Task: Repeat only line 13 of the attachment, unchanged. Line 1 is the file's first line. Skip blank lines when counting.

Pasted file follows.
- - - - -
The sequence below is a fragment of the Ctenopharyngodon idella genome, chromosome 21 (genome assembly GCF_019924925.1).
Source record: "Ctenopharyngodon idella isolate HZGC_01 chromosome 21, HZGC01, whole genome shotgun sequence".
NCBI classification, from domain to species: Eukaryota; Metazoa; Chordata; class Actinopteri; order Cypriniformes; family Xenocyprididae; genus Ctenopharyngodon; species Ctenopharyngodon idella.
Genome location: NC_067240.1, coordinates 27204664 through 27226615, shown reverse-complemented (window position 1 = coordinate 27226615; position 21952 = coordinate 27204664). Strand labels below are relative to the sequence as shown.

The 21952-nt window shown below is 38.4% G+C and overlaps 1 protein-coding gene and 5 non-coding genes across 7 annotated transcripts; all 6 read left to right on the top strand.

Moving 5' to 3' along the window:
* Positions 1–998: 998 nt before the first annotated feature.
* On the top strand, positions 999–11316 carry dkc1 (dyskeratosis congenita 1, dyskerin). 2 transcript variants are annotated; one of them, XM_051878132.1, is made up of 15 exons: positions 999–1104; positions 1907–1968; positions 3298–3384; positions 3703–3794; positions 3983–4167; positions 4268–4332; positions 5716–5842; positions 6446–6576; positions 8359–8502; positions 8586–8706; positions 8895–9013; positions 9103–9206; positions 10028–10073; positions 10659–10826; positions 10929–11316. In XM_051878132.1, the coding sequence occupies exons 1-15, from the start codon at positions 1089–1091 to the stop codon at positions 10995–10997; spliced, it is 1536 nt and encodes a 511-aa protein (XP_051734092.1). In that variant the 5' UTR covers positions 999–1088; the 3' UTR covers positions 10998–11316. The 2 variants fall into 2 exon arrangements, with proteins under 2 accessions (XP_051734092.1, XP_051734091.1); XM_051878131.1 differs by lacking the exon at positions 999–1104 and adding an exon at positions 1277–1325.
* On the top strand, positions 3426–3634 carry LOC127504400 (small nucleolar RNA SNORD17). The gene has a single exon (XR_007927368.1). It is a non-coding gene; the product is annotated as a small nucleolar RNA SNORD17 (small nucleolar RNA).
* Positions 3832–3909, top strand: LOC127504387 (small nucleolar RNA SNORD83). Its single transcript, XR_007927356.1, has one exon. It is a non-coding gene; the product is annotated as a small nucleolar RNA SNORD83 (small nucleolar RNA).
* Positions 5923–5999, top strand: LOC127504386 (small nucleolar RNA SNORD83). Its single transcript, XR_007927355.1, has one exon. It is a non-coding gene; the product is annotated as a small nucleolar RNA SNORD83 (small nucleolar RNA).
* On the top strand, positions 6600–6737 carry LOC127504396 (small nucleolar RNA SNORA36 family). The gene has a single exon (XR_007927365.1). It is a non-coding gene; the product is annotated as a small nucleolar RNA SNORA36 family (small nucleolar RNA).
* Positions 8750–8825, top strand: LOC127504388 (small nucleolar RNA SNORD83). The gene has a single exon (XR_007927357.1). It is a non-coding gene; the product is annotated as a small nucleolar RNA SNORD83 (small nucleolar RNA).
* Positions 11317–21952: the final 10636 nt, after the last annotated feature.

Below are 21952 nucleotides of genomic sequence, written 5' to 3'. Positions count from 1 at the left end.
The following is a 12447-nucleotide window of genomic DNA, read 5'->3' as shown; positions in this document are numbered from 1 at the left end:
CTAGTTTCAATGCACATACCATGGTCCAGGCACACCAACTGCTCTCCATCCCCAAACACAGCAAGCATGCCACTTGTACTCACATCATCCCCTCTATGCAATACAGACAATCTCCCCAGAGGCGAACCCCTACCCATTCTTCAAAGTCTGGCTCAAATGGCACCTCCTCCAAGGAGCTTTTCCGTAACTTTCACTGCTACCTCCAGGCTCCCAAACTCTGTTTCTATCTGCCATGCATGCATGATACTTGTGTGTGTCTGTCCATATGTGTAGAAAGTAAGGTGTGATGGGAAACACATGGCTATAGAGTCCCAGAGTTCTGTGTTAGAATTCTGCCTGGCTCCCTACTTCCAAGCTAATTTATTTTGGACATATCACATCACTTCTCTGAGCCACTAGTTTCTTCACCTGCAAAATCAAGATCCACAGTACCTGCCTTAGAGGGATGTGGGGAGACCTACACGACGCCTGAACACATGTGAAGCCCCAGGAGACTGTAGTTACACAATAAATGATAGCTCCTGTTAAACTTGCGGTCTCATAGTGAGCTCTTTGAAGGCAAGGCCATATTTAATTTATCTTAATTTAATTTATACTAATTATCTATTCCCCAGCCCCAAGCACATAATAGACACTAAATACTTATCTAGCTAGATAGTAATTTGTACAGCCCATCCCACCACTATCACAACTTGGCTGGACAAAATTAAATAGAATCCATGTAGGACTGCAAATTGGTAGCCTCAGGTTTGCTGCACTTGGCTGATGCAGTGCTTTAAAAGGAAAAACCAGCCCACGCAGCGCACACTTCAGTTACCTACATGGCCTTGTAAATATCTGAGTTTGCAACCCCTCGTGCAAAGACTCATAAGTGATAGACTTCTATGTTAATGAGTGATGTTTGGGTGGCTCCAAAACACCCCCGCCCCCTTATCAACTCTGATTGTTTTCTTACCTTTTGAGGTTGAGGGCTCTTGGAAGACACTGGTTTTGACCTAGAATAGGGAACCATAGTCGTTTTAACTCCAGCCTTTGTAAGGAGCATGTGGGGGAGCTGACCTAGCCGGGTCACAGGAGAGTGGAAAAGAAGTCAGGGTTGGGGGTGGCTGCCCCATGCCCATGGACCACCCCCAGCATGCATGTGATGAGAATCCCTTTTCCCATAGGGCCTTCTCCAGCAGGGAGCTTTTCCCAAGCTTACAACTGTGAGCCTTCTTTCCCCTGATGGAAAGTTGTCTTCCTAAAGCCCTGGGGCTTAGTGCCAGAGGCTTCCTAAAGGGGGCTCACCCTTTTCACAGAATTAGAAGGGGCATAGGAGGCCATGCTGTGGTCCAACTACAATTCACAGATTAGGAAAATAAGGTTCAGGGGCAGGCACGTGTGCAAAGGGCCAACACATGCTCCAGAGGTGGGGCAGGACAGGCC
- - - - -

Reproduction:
* Positions 8750–8825, top strand: LOC127504388 (small nucleolar RNA SNORD83). The gene has a single exon (XR_007927357.1). It is a non-coding gene; the product is annotated as a small nucleolar RNA SNORD83 (small nucleolar RNA).